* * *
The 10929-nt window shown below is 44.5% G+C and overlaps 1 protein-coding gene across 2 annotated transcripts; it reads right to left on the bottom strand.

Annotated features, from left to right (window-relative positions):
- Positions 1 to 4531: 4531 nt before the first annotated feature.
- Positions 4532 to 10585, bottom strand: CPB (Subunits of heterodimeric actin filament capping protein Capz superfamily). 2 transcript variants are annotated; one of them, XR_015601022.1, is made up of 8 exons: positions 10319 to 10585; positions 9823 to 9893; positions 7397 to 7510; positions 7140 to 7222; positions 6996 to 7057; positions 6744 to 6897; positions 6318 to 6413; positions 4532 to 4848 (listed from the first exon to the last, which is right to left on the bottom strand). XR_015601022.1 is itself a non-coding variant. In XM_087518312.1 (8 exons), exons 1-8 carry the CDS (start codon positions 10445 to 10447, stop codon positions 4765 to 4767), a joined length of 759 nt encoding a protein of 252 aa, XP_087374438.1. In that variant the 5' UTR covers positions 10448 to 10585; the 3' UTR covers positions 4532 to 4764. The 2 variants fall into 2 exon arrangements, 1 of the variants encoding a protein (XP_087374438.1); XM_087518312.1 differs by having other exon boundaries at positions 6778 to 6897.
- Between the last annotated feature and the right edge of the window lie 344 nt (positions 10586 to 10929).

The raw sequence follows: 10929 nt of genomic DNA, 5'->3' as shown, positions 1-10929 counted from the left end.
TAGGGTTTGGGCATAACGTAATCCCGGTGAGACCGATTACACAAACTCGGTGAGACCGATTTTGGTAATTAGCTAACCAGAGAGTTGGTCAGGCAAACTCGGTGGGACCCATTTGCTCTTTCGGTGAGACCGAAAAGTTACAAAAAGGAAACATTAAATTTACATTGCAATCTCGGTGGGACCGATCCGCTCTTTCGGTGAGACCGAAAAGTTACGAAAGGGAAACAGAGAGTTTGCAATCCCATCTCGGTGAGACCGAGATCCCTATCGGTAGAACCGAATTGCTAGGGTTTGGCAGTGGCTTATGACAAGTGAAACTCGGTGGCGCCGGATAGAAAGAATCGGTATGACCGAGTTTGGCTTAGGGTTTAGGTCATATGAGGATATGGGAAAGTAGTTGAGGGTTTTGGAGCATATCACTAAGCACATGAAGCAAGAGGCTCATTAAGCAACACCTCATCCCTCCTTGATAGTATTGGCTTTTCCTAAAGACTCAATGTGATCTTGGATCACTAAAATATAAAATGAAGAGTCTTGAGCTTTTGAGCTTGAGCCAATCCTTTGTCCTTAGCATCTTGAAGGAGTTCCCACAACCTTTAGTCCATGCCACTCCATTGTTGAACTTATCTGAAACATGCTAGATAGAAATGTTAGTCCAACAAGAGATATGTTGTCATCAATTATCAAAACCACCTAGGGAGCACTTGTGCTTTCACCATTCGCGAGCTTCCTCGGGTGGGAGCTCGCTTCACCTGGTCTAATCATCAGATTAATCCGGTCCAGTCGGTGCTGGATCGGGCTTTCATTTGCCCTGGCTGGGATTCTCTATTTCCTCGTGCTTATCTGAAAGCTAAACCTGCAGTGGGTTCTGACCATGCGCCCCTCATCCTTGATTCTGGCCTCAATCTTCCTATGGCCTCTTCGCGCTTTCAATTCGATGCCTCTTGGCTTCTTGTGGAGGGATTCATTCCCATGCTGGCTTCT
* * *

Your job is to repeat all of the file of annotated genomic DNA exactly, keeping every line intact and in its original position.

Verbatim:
The 10929-nt window shown below is 44.5% G+C and overlaps 1 protein-coding gene across 2 annotated transcripts; it reads right to left on the bottom strand.

Annotated features, from left to right (window-relative positions):
- Positions 1 to 4531: 4531 nt before the first annotated feature.
- Positions 4532 to 10585, bottom strand: CPB (Subunits of heterodimeric actin filament capping protein Capz superfamily). 2 transcript variants are annotated; one of them, XR_015601022.1, is made up of 8 exons: positions 10319 to 10585; positions 9823 to 9893; positions 7397 to 7510; positions 7140 to 7222; positions 6996 to 7057; positions 6744 to 6897; positions 6318 to 6413; positions 4532 to 4848 (listed from the first exon to the last, which is right to left on the bottom strand). XR_015601022.1 is itself a non-coding variant. In XM_087518312.1 (8 exons), exons 1-8 carry the CDS (start codon positions 10445 to 10447, stop codon positions 4765 to 4767), a joined length of 759 nt encoding a protein of 252 aa, XP_087374438.1. In that variant the 5' UTR covers positions 10448 to 10585; the 3' UTR covers positions 4532 to 4764. The 2 variants fall into 2 exon arrangements, 1 of the variants encoding a protein (XP_087374438.1); XM_087518312.1 differs by having other exon boundaries at positions 6778 to 6897.
- Between the last annotated feature and the right edge of the window lie 344 nt (positions 10586 to 10929).

The raw sequence follows: 10929 nt of genomic DNA, 5'->3' as shown, positions 1-10929 counted from the left end.
TAGGGTTTGGGCATAACGTAATCCCGGTGAGACCGATTACACAAACTCGGTGAGACCGATTTTGGTAATTAGCTAACCAGAGAGTTGGTCAGGCAAACTCGGTGGGACCCATTTGCTCTTTCGGTGAGACCGAAAAGTTACAAAAAGGAAACATTAAATTTACATTGCAATCTCGGTGGGACCGATCCGCTCTTTCGGTGAGACCGAAAAGTTACGAAAGGGAAACAGAGAGTTTGCAATCCCATCTCGGTGAGACCGAGATCCCTATCGGTAGAACCGAATTGCTAGGGTTTGGCAGTGGCTTATGACAAGTGAAACTCGGTGGCGCCGGATAGAAAGAATCGGTATGACCGAGTTTGGCTTAGGGTTTAGGTCATATGAGGATATGGGAAAGTAGTTGAGGGTTTTGGAGCATATCACTAAGCACATGAAGCAAGAGGCTCATTAAGCAACACCTCATCCCTCCTTGATAGTATTGGCTTTTCCTAAAGACTCAATGTGATCTTGGATCACTAAAATATAAAATGAAGAGTCTTGAGCTTTTGAGCTTGAGCCAATCCTTTGTCCTTAGCATCTTGAAGGAGTTCCCACAACCTTTAGTCCATGCCACTCCATTGTTGAACTTATCTGAAACATGCTAGATAGAAATGTTAGTCCAACAAGAGATATGTTGTCATCAATTATCAAAACCACCTAGGGAGCACTTGTGCTTTCACCATTCGCGAGCTTCCTCGGGTGGGAGCTCGCTTCACCTGGTCTAATCATCAGATTAATCCGGTCCAGTCGGTGCTGGATCGGGCTTTCATTTGCCCTGGCTGGGATTCTCTATTTCCTCGTGCTTATCTGAAAGCTAAACCTGCAGTGGGTTCTGACCATGCGCCCCTCATCCTTGATTCTGGCCTCAATCTTCCTATGGCCTCTTCGCGCTTTCAATTCGATGCCTCTTGGCTTCTTGTGGAGGGATTCATTCCCATGCTGGCTTCT